A thought too easy is fertility;
Too soft the valleys, like a maiden’s blush.
Give me the rock-bound desert—scrub and sage
Tawny and bleak and wildly beautiful,
Sharp hills pared to the granite bone by age,
And blue cloud-shadows drifting slow and cool.
For this way surely looked the ancient earth,
Lashed by such storms and bitten by such winds,
Before life clambered upward birth by birth
To breathe the thin crisp air this upland finds.
And something rises in me, old and free;
To meet the freedom of this dusty sea.
“Desert” appeared in the October 1932 issue of Poetry magazine.
Eunice Tietjens (1884-1944) American poet, novelist, journalist, children’s author, editor, and lecturer, was born in Chicago, Illinois, but was educated in Europe, and was a frequent traveler. During WWI, Tietjens was a correspondent in France (1917-1918) for the Chicago Daily News, and later worked as an editor at Poetry magazine. She was also a contributing editor for Compton’s Encyclopedia.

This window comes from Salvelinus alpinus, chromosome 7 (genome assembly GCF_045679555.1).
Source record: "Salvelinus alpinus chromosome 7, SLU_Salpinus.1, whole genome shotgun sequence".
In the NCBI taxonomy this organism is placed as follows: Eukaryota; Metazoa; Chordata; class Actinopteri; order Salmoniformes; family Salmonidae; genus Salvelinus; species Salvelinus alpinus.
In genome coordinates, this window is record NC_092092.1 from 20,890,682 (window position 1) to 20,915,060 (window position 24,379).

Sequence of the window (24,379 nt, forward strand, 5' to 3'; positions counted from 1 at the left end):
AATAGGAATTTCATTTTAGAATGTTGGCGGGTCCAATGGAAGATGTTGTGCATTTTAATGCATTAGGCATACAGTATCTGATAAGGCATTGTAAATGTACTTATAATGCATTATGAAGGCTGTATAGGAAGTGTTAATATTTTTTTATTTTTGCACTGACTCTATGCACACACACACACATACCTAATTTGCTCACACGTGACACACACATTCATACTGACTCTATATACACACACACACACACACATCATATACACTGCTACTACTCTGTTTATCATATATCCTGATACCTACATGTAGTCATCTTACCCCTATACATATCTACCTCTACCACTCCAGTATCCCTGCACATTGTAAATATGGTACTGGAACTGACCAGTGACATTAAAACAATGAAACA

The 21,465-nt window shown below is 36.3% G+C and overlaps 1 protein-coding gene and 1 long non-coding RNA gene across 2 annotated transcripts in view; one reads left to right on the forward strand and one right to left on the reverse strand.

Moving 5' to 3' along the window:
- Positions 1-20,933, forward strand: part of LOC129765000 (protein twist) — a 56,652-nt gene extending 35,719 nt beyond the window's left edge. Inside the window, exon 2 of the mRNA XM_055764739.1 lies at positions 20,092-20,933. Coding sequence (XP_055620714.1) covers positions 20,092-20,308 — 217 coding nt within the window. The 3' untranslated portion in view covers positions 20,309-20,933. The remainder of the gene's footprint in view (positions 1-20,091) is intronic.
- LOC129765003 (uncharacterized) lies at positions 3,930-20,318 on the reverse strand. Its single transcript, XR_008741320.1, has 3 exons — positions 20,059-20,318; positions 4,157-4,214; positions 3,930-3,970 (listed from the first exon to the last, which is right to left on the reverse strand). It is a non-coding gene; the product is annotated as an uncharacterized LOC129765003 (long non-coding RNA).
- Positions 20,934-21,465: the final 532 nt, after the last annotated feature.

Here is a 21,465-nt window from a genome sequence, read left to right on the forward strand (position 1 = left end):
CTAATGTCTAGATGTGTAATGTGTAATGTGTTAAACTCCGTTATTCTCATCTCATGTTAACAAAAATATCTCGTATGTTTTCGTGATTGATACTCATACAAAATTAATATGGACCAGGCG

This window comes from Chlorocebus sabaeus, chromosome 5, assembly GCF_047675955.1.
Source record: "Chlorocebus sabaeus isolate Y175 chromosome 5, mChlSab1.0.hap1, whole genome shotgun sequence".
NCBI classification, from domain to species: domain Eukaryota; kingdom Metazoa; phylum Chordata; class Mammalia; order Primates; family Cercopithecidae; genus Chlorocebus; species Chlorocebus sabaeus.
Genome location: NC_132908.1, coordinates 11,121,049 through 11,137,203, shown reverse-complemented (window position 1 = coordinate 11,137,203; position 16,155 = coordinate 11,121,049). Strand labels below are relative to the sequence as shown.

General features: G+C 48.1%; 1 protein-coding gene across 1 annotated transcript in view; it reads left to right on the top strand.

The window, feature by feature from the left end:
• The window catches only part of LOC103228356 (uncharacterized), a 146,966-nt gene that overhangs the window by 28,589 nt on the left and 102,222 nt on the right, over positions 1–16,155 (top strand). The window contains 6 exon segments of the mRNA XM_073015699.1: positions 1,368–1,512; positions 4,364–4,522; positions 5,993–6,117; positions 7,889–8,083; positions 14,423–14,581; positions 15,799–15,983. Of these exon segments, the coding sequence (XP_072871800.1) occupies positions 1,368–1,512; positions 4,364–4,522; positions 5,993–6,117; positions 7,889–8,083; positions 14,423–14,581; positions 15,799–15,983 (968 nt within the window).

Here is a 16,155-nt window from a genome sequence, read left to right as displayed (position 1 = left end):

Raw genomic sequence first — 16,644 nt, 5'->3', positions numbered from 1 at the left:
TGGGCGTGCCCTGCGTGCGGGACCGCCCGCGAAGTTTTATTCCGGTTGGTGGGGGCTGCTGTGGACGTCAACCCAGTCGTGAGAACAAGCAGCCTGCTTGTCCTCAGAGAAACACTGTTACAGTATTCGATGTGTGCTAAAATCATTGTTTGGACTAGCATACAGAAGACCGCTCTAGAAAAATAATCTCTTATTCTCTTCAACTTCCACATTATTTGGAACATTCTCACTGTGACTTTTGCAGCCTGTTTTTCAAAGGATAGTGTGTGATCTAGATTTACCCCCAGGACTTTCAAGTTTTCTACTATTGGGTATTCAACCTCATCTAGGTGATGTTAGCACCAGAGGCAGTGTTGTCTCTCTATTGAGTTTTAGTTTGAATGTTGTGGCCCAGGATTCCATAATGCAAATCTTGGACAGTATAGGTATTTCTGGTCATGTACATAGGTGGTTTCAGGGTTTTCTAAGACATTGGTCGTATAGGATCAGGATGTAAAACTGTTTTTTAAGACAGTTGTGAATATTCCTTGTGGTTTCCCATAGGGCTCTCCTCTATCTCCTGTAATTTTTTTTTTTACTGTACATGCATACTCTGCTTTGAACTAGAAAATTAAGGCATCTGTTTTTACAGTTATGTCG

by Stanley Kunitz
Miss Murphy in first grade
wrote its name in chalk
across the board and told us
it was roaring down the stormtracks
of the Milky Way at frightful speed
and if it wandered off its course
and smashed into the earth
there’d be no school tomorrow.
A red-bearded preacher from the hills
with a wild look in his eyes
stood in the public square
at the playground’s edge
proclaiming he was sent by God
to save every one of us,
even the little children.
“Repent, ye sinners!” he shouted,
waving his hand-lettered sign.
At supper I felt sad to think
that it was probably
the last meal I’d share
with my mother and my sisters;
but I felt excited too
and scarcely touched my plate.
So mother scolded me
and sent me early to my room.